- a collector of matchbooks and matchboxes.
Wow. Orcas Island. I had about a 45 minute drive from the ferry to the retreat center on the other side of the island. With each turn, I gasped. At one point, I cried a little bit. The trees are magnificent. There’s water everywhere. The mountains surround me on all sides. The roads are named things like “Plum Tree Lane” and “Twin Maples Drive.” There are pastures of sheep and I saw about twelve houses on the whole drive. It’s like a miniature New Zealand and I’m stupidly in love. Downtown is everything you’d want a small mountainous island downtown to be. Quaint and bustling. Coffee shops, art galleries, bookstores, cafes…sheesh.
Bobby is the maintenance guy who had actually gone to meet me at the ferry, even though I had no idea he was planning to. I apologized profusely but he didn’t seem to mind one bit. I think he was thankful for an excuse to go into town.
“I’m so sorry, Bobby! I had no idea you were coming to the terminal!” I said while shaking his hand.
“No worries. Not a single worry! Do you drink beer, Beth? Let me buy you a beer. Well, how’s your energy level? Feel up for the tour? And a beer?”
“I’d love a beer and a tour.” I like Bobby. He has a beard like most of the guys I’ve seen thus far. He walks with a slight limp because he was hit by a car last week. He told me very casually, as if he was actually saying, “I went to the grocery store last week.”
The beers in the cooler were one pint and six ounces. Huge. I chose a local amber and he seemed impressed with my choice as he nodded the whole way up the register in the small general store.
“Let’s go see the spa first because that’s the only place you can’t take an open beer. Cool?”
“Cool,” I agreed.
On the tour, a naked man in the hot tub said loudly, “The weather is always like this!”
I laughed, assuming he was kidding, because this winter has been unusually lovely. Cold still, but very sunny and clear.
“Oh good,” I said, making only eye contact.
Bobby continued the tour. He’s from Wisconsin but has lived here for about two years now. I imagine a lot of people come for a short bit and stay a while. It feels like a magical place full of mossy bridges, cabins with extravagant names like “The Palace”, and people who can’t wait to tell you about their favorite hikes.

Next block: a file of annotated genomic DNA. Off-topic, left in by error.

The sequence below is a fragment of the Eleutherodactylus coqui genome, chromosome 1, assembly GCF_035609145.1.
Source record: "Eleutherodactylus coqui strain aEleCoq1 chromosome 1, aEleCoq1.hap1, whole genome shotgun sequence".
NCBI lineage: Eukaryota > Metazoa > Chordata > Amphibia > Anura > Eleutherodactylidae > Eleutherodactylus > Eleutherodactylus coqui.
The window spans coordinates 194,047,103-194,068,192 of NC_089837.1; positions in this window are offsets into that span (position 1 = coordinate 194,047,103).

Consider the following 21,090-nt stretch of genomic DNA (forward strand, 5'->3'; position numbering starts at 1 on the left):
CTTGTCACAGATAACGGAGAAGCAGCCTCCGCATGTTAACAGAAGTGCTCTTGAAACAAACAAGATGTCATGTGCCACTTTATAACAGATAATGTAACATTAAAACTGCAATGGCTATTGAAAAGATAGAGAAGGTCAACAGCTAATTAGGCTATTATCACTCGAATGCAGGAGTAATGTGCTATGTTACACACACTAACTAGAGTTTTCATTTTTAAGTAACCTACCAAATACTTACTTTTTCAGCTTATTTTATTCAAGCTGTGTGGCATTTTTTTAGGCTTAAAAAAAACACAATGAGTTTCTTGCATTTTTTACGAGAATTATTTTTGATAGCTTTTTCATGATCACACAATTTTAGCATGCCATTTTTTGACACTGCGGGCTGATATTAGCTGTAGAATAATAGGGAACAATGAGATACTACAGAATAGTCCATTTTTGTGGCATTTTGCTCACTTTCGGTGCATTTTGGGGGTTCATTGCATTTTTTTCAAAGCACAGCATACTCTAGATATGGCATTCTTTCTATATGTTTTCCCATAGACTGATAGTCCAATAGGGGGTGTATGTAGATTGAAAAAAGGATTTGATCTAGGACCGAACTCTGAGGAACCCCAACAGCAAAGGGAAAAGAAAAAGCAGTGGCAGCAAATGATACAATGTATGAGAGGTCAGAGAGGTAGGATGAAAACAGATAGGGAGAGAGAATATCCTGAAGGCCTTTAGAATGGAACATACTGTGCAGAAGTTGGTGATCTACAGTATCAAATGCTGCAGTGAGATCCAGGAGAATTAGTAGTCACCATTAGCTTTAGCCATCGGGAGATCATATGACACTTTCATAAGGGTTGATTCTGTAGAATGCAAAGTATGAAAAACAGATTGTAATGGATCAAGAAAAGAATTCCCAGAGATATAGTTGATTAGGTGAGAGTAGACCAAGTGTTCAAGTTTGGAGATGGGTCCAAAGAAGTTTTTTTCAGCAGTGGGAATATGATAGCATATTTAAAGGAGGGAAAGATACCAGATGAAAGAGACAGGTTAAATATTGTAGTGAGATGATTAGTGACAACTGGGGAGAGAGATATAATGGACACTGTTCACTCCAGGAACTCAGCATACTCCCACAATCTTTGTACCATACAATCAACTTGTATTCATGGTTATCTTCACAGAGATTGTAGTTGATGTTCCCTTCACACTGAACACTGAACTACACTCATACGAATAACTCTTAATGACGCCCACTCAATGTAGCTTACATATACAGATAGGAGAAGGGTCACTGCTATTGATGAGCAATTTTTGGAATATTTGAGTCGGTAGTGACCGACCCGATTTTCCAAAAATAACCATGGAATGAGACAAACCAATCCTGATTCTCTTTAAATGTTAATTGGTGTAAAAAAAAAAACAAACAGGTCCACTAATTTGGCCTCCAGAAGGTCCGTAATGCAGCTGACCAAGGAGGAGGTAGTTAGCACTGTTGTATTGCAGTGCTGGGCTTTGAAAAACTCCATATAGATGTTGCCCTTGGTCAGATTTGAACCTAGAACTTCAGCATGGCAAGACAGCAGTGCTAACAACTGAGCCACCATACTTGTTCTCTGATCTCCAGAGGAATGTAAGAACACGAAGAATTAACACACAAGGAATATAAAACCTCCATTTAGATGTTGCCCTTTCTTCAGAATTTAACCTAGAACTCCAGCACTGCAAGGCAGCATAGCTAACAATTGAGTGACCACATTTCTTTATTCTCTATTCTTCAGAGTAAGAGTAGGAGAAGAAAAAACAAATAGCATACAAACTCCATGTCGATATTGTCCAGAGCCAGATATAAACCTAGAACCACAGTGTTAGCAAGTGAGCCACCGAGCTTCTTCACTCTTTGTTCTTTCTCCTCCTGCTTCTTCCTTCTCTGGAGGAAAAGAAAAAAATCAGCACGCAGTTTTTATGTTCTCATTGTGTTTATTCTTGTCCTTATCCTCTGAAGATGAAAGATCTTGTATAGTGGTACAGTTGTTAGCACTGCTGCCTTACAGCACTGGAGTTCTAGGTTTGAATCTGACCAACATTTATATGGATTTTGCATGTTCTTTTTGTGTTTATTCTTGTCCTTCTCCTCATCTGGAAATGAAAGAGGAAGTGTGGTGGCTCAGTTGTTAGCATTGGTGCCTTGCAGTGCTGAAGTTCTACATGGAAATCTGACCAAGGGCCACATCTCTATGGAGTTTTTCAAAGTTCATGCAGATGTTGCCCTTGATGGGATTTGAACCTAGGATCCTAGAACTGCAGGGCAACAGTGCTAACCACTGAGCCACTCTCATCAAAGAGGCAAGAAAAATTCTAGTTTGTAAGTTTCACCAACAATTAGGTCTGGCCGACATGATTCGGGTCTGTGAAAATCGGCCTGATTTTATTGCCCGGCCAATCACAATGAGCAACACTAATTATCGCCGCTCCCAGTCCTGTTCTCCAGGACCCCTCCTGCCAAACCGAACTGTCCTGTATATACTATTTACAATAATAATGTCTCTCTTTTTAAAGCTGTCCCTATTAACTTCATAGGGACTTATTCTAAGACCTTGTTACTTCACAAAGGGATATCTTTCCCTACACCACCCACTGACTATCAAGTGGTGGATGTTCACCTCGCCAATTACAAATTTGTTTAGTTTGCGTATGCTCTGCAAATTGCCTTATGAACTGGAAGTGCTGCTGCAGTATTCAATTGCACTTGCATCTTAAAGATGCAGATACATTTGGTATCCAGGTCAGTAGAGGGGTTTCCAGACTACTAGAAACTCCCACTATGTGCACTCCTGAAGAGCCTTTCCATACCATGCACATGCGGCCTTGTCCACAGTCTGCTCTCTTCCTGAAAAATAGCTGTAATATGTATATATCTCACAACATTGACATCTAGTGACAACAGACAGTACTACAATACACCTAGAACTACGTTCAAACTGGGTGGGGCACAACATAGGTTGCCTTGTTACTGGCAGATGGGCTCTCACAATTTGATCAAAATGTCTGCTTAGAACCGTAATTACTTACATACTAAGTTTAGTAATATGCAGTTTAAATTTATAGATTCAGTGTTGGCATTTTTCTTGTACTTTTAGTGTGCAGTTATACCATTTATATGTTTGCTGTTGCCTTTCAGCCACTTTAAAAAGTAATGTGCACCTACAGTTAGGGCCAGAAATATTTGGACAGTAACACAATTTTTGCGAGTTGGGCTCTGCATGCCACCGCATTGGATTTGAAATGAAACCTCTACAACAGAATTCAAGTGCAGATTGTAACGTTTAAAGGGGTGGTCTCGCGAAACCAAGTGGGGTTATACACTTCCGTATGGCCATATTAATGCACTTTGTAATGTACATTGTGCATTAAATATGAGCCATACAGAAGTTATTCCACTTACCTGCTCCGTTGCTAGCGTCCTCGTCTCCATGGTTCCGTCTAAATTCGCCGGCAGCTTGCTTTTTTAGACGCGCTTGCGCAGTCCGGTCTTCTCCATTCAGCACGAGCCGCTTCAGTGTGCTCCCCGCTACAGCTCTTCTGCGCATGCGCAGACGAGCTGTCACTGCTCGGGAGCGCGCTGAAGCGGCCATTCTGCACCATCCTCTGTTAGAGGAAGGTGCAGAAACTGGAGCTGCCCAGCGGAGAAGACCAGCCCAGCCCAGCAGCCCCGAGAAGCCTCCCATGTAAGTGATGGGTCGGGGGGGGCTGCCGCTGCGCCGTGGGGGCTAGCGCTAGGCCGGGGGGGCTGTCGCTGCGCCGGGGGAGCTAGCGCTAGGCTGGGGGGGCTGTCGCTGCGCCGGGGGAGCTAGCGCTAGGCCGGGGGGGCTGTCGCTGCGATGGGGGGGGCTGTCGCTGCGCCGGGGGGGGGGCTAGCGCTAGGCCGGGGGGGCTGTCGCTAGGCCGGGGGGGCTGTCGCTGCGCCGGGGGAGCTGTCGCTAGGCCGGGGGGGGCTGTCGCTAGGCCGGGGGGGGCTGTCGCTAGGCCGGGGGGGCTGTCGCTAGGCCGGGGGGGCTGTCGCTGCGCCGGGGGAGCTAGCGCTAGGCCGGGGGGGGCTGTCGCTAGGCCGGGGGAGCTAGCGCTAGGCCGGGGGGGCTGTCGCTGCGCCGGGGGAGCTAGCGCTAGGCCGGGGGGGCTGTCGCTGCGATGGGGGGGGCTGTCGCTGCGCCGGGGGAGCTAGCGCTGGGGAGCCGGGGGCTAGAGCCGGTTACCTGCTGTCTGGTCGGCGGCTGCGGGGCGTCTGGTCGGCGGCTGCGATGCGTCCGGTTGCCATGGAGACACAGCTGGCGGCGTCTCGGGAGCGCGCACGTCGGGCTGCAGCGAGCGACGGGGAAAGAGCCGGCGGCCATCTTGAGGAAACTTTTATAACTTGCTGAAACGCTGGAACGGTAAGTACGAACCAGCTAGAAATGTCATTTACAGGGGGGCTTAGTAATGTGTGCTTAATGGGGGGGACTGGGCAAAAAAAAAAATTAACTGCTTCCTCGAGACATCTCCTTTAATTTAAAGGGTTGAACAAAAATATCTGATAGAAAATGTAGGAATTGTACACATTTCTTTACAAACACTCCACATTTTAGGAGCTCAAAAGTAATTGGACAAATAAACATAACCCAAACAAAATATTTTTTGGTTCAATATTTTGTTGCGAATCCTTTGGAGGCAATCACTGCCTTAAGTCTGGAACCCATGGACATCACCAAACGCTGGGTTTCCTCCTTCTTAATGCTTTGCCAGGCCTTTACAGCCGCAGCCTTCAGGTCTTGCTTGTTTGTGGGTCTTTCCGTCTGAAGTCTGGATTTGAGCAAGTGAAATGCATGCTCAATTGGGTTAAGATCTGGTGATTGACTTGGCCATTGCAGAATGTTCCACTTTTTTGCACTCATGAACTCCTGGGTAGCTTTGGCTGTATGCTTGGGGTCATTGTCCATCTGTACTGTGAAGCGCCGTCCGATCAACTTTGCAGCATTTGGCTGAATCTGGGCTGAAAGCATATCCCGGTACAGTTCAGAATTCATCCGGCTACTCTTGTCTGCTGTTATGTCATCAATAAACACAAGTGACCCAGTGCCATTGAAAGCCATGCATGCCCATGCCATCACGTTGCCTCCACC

In The Palace, dream catchers line each wall and each bunk bed and the woodstove. There is no possible way each and every dream dreamt in this cabin will not be caught.
It’s a bit like summer camp. There hasn’t been a single person I’ve walked by that hasn’t said hello. I’ve been introduced to everyone, “This is Beth. She’s working maintenance this week.” I met a girl working in the shed and she took off her glove, shook my hand, and said, “We should exchange numbers!” I love how easy that was. I think girls who are traveling alone attract other girls doing the same. And that’s cool.
“If you can’t make friends at Doe Bay, then you’re the problem,” is the way Bobby said it.
People here haven’t asked how old I am or where I used to work or what I studied in school. Well one time I thought someone was asking, “How old?” But he was asking, “Are you cold?” Because I was rubbing my hands together aggressively. Yes, I was cold. I am always cold here unless I’m in the hot tub or sauna. I sleep with my sleeping bag completely over my head because the air is frigid. That’s why I was glad when a new fella came to stay in the cabin and decided to build a fire in the woodstove (I’d been warned about the state of it and was settling with space heaters because I didn’t want to be that girl who burnt down The Palace). He is not a phillumenist so he went to the store to buy some matches. I think the welcomed warmth will turn me into a phillumenist, always ready for a fire.
Top of Mount Constitution at 2,400 feet! Look at that moon…
I put this cart together like a handy woman